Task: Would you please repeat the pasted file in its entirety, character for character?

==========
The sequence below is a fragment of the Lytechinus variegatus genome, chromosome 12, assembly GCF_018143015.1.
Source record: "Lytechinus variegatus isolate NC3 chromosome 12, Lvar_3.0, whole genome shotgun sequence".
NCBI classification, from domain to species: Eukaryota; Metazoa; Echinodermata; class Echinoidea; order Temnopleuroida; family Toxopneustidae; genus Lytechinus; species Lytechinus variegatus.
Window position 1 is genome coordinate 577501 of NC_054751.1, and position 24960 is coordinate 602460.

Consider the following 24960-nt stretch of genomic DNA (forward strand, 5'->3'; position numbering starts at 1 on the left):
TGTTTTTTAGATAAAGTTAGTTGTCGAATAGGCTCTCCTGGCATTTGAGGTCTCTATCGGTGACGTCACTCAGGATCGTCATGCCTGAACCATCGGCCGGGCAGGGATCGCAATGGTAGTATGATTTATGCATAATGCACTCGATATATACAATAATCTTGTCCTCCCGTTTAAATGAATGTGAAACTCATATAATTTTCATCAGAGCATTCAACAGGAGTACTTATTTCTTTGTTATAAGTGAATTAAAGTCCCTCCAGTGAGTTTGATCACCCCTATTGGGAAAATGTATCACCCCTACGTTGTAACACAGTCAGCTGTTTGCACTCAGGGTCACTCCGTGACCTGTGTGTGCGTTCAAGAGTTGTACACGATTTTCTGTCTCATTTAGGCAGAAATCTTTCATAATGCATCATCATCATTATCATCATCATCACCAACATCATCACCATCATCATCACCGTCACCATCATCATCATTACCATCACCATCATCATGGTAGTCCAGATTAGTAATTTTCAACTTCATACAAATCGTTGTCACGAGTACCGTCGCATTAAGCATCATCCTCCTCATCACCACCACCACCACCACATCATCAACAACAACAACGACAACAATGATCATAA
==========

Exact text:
The sequence below is a fragment of the Lytechinus variegatus genome, chromosome 12, assembly GCF_018143015.1.
Source record: "Lytechinus variegatus isolate NC3 chromosome 12, Lvar_3.0, whole genome shotgun sequence".
NCBI classification, from domain to species: Eukaryota; Metazoa; Echinodermata; class Echinoidea; order Temnopleuroida; family Toxopneustidae; genus Lytechinus; species Lytechinus variegatus.
Window position 1 is genome coordinate 577501 of NC_054751.1, and position 24960 is coordinate 602460.

Consider the following 24960-nt stretch of genomic DNA (forward strand, 5'->3'; position numbering starts at 1 on the left):
TGTTTTTTAGATAAAGTTAGTTGTCGAATAGGCTCTCCTGGCATTTGAGGTCTCTATCGGTGACGTCACTCAGGATCGTCATGCCTGAACCATCGGCCGGGCAGGGATCGCAATGGTAGTATGATTTATGCATAATGCACTCGATATATACAATAATCTTGTCCTCCCGTTTAAATGAATGTGAAACTCATATAATTTTCATCAGAGCATTCAACAGGAGTACTTATTTCTTTGTTATAAGTGAATTAAAGTCCCTCCAGTGAGTTTGATCACCCCTATTGGGAAAATGTATCACCCCTACGTTGTAACACAGTCAGCTGTTTGCACTCAGGGTCACTCCGTGACCTGTGTGTGCGTTCAAGAGTTGTACACGATTTTCTGTCTCATTTAGGCAGAAATCTTTCATAATGCATCATCATCATTATCATCATCATCACCAACATCATCACCATCATCATCACCGTCACCATCATCATCATTACCATCACCATCATCATGGTAGTCCAGATTAGTAATTTTCAACTTCATACAAATCGTTGTCACGAGTACCGTCGCATTAAGCATCATCCTCCTCATCACCACCACCACCACCACATCATCAACAACAACAACGACAACAATGATCATAA